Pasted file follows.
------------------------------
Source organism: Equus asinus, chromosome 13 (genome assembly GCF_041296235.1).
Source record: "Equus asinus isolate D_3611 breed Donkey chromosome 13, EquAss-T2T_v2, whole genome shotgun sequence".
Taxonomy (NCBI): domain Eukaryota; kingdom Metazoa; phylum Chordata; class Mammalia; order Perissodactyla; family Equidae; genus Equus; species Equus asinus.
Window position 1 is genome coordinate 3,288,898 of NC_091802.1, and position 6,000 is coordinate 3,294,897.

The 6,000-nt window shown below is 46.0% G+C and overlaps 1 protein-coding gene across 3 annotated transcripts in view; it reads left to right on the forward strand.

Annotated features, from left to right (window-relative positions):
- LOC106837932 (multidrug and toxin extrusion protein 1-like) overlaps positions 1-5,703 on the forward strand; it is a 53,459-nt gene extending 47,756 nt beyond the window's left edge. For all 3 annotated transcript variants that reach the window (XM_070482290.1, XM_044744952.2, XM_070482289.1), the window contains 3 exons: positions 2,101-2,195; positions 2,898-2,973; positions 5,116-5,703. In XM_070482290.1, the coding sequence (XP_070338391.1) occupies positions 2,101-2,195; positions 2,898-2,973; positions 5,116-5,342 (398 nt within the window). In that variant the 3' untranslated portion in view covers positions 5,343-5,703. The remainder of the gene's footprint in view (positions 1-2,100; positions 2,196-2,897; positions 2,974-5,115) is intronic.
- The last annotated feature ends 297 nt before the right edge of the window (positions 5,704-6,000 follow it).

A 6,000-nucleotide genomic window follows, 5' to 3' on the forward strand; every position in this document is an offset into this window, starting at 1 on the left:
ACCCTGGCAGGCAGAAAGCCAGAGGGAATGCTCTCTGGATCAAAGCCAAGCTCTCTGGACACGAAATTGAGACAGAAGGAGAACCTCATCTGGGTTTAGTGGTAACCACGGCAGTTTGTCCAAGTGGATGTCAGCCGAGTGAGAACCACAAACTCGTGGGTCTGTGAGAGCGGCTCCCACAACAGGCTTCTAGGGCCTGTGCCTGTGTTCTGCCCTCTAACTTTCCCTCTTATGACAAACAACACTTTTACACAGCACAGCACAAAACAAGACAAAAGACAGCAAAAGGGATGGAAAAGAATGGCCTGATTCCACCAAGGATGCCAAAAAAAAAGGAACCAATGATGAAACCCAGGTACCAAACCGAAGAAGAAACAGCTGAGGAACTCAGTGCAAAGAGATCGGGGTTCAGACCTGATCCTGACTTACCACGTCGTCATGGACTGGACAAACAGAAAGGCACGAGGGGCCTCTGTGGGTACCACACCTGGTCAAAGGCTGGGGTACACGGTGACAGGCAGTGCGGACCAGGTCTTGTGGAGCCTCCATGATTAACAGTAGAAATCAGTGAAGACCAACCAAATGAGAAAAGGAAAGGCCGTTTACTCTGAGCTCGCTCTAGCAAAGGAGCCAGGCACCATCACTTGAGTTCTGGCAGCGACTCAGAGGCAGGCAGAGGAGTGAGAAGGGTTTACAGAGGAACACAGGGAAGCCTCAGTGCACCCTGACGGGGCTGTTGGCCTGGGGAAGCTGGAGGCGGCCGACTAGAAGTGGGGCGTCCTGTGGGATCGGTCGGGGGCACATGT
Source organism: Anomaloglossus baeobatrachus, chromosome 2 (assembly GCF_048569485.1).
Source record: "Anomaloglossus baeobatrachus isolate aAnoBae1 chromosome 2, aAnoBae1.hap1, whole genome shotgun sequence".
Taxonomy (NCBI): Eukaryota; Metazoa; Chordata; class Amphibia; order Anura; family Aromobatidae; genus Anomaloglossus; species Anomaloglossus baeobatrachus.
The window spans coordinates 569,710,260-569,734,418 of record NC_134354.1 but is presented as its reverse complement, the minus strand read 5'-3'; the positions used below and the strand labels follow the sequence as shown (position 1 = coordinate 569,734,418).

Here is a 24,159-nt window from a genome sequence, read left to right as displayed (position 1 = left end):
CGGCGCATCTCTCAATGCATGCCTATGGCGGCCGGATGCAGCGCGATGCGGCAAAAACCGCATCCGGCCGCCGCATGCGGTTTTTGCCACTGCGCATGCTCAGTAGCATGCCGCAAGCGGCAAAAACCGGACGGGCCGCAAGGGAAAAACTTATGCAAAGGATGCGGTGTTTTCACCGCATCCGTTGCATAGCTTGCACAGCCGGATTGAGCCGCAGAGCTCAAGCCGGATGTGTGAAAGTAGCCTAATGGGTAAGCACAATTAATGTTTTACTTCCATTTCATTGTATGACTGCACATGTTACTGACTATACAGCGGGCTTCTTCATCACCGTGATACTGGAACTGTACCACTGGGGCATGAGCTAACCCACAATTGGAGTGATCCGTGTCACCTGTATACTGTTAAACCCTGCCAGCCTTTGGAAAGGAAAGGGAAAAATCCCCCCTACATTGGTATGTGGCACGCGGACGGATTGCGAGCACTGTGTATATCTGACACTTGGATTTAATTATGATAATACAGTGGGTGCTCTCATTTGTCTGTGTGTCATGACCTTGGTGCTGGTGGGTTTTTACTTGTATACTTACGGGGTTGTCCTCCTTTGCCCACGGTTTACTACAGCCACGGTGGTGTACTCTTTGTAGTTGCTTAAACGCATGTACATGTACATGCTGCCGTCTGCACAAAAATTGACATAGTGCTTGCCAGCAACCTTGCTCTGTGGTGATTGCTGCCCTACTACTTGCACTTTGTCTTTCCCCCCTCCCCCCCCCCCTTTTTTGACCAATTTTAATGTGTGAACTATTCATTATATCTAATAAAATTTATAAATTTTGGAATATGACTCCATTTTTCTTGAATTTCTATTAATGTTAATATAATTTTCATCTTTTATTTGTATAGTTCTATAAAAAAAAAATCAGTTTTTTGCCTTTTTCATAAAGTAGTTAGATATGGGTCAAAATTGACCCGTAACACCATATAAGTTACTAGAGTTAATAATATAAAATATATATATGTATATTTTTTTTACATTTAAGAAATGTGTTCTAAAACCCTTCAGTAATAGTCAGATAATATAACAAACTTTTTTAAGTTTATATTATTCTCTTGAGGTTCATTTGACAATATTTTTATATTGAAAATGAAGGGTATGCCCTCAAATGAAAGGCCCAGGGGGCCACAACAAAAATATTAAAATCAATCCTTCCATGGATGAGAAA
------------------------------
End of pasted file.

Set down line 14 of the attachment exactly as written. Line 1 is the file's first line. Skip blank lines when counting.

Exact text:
The window spans coordinates 569,710,260-569,734,418 of record NC_134354.1 but is presented as its reverse complement, the minus strand read 5'-3'; the positions used below and the strand labels follow the sequence as shown (position 1 = coordinate 569,734,418).